31. 31. BIGTICKETPURCHASEINTENTIONS Now, we’d like you to think about bigger purchases or decisions. Which currently best applies to you in terms of how your intentions may have changed, compared to the time before COVID-19? Booking a holiday continues to be the most delayed purchase, becoming even more likely among 18-24s in the last fortnight. People are also easing off other big purchases, such as buying a new mobile phone handset Change in big purchase intentions Wave 4 Change in big purchase intentions (Net Definitely / Probably will delay Wave 4 vs. Wave 3) 41% 17% 14% 13% 13% 8% 8% 7% 16% 13% 17% 20% 9% 14% 10% 12% 8% 8% 12% 21% 7% 15% 9% 17% 6% 4% 5% 13% 3% 11% 6% 13% 29% 58% 52% 33% 68% 51% 67% 51% Booking a holiday Buying a car Buying a new mobile phone handset Making home improvements Buying or selling a property (house or flat) Switching utility providers (gas/ electric, internet, mobile phone etc.) Investing in Further Education (Undergraduate degree, Master, other formal qualification) Taking out a new insurance policy / switching provider Definitely will delay doing this Might delay doing this Probably won’t delay doing this Definitely won’t delay doing this Had no intention of doing this Total 18-24 25-34 35-44 45-54 55-64 65+ Buying a new mobile phone handset 3% 6% -1% 4% 4% 4% 1% Buying or selling a property (house or flat) 0% -3% -2% -3% 1% 5% 3% Investing in Further Education 0% -3% -2% 0% -1% 0% 2% Booking a holiday -1% 6% -3% 2% 1% 0% -6% Switching utility providers -1% 1% -7% -1% 0% -2% 2% Taking out a new insurance policy / switching provider -2% -6% -2% 1% -1% -1% -2% Making home improvements -2% -3% -5% -3% 4% 1% -4% Buying a car -3% -6% -2% -5% -2% 0% -1%
  32. 32. SHOPPING Online shopping dominates and continues to rise, with a surge for 18-24s in the last fortnight. In store shopping also increases to a lesser degree for the same age group Thinking about your shopping habits now… Overall, are you spending any more or less on shopping via the following methods, compared to the time before COVID-19? 14% 5% 27% 13% 35% 25% 7% 16% 10% 38% 6% 2% Online shopping In-store shopping Never did this Spending a lot less Spending a bit less No change Spending a bit more Spending a lot more Change in shopping habits Wave 4 Change in shopping habits (Net spending more Wave 4 vs. Wave 3) TOTAL 18-24 25-34 35-44 45-54 55-64 65+ Online shopping 1% 10% -4% -3% 0% 2% 4% In-store shopping -1% 2% -3% 1% 0% -1% -1%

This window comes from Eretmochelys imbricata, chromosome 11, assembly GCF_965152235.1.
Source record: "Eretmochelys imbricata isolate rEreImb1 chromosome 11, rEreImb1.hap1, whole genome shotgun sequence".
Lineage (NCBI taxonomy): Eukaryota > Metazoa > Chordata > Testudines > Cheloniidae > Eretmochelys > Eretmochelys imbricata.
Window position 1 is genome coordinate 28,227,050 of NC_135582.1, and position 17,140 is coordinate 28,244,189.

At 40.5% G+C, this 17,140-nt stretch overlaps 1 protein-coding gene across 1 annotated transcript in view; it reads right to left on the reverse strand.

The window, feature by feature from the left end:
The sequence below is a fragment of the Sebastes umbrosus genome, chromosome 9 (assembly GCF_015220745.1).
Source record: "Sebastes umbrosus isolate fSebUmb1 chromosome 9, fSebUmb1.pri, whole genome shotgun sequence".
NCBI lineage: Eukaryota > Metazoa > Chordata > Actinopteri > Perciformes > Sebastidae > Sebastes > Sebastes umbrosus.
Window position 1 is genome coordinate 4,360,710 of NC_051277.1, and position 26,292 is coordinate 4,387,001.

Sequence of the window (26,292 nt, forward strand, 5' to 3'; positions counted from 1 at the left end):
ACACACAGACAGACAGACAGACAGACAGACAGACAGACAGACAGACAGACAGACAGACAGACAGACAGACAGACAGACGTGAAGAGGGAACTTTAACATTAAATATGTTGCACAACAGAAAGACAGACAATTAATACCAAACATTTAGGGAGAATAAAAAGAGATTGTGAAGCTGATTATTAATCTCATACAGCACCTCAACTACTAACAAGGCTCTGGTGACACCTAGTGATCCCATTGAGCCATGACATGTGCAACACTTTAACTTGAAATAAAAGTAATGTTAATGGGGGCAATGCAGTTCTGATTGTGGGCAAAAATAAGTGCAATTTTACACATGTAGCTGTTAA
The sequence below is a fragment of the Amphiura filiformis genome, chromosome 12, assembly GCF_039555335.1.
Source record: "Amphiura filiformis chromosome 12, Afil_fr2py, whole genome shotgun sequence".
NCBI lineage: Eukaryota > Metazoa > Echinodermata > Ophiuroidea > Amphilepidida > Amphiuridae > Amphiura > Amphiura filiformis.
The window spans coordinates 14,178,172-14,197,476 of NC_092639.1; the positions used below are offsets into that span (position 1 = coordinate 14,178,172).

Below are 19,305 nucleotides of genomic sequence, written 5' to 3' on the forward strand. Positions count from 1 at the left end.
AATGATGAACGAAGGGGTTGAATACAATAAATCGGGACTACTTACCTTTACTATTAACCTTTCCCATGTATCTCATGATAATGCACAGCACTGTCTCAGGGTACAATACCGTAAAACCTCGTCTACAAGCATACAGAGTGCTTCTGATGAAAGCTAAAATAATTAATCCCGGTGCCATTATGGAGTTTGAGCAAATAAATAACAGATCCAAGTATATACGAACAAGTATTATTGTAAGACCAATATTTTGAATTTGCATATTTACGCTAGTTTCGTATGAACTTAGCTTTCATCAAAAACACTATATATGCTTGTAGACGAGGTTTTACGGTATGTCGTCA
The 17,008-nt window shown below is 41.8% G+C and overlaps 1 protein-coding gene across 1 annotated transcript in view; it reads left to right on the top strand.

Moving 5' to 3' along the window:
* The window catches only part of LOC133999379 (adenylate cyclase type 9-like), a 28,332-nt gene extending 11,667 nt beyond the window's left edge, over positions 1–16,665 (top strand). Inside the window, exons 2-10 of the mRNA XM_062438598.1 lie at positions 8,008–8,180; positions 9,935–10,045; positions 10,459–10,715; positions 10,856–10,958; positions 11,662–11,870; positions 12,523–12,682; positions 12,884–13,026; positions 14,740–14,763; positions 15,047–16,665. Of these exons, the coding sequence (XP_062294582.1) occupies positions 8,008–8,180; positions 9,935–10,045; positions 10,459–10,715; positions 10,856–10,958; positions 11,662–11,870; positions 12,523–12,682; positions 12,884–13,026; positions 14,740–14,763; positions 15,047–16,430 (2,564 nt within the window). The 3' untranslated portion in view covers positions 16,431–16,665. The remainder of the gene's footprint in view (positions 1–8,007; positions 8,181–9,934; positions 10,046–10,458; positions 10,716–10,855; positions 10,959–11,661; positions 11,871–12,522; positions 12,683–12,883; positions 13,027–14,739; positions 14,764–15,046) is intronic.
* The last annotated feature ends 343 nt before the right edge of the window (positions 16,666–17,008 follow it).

33. 33. BRICKS&MORTARSHOPPING In store shopping is largely being propped up by grocery and is the only category actively increasing across the last fortnight (driven by all ages bar 65+) And now, thinking about these specific categories, which of the following apply to you in terms of how your IN-STORE shopping habits may have changed, compared to the time before COVID-19? Change in in-store shopping habits Wave 4 Change to in-store shopping habits (Net spending more Wave 4 vs. Wave 3) 10% 3% 3% 3% 3% 3% 3% 2% 25% 7% 6% 5% 5% 7% 7% 5% 37% 37% 28% 38% 30% 37% 42% 37% 12% 9% 5% 8% 11% 7% 13% 9% 15% 27% 18% 34% 46% 26% 27% 37% 1% 17% 40% 12% 5% 20% 8% 10% Food and drink Leisure Goods (Books, board games and stationery) Computer / video games Electrical products (including mobiles, tablets, photography equipment, TV and audio goods, etc) Clothing, accessories and footwear (incl. Sportswear) Leisure Goods (DVDs, film, TV series, music) Health and beauty Homewares and furniture Never buy in store in this category Spending a lot less in store Spending a bit less in store No change Spending a bit more in store Spending a lot more in store Total 18-24 25-34 35-44 45-54 55-64 65+ Food and drink 6% 1% 9% 11% 8% 10% 0% Health and beauty 0% -4% 4% 0% -2% 2% 0% Clothing, accessories and footwear (incl. Sportswear) 0% -2% 1% 0% -1% -1% -1% Electrical products 0% -5% 2% -1% -2% 0% 0% Leisure Goods (Books, board games and stationery) -1% -1% -5% 0% 0% -2% 1% Computer / video games -1% -2% -4% -1% 2% -1% 1% Homewares and furniture -1% -3% 1% -1% -1% -1% -1% Leisure Goods (DVDs, film, TV series, music) -1% -7% -2% -1% 1% -1% 0%